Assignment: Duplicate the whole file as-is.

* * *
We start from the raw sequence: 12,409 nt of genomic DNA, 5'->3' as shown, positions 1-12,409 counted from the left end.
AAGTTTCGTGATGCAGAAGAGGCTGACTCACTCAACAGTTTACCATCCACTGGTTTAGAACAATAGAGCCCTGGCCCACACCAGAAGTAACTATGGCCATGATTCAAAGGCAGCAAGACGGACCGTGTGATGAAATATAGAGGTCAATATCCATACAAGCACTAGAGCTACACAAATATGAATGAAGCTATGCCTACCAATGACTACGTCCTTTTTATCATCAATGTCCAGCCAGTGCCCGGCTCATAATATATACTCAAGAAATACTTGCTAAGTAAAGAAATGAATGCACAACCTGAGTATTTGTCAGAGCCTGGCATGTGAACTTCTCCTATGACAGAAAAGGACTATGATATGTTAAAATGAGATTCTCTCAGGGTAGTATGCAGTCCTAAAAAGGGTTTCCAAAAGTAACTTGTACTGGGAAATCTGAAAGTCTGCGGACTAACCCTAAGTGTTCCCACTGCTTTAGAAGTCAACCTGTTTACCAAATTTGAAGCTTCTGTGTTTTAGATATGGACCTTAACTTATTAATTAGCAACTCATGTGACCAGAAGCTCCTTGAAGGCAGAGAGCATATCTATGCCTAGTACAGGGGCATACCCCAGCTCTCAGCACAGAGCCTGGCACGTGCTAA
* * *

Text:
We start from the raw sequence: 12,409 nt of genomic DNA, 5'->3' as shown, positions 1-12,409 counted from the left end.
AAGTTTCGTGATGCAGAAGAGGCTGACTCACTCAACAGTTTACCATCCACTGGTTTAGAACAATAGAGCCCTGGCCCACACCAGAAGTAACTATGGCCATGATTCAAAGGCAGCAAGACGGACCGTGTGATGAAATATAGAGGTCAATATCCATACAAGCACTAGAGCTACACAAATATGAATGAAGCTATGCCTACCAATGACTACGTCCTTTTTATCATCAATGTCCAGCCAGTGCCCGGCTCATAATATATACTCAAGAAATACTTGCTAAGTAAAGAAATGAATGCACAACCTGAGTATTTGTCAGAGCCTGGCATGTGAACTTCTCCTATGACAGAAAAGGACTATGATATGTTAAAATGAGATTCTCTCAGGGTAGTATGCAGTCCTAAAAAGGGTTTCCAAAAGTAACTTGTACTGGGAAATCTGAAAGTCTGCGGACTAACCCTAAGTGTTCCCACTGCTTTAGAAGTCAACCTGTTTACCAAATTTGAAGCTTCTGTGTTTTAGATATGGACCTTAACTTATTAATTAGCAACTCATGTGACCAGAAGCTCCTTGAAGGCAGAGAGCATATCTATGCCTAGTACAGGGGCATACCCCAGCTCTCAGCACAGAGCCTGGCACGTGCTAA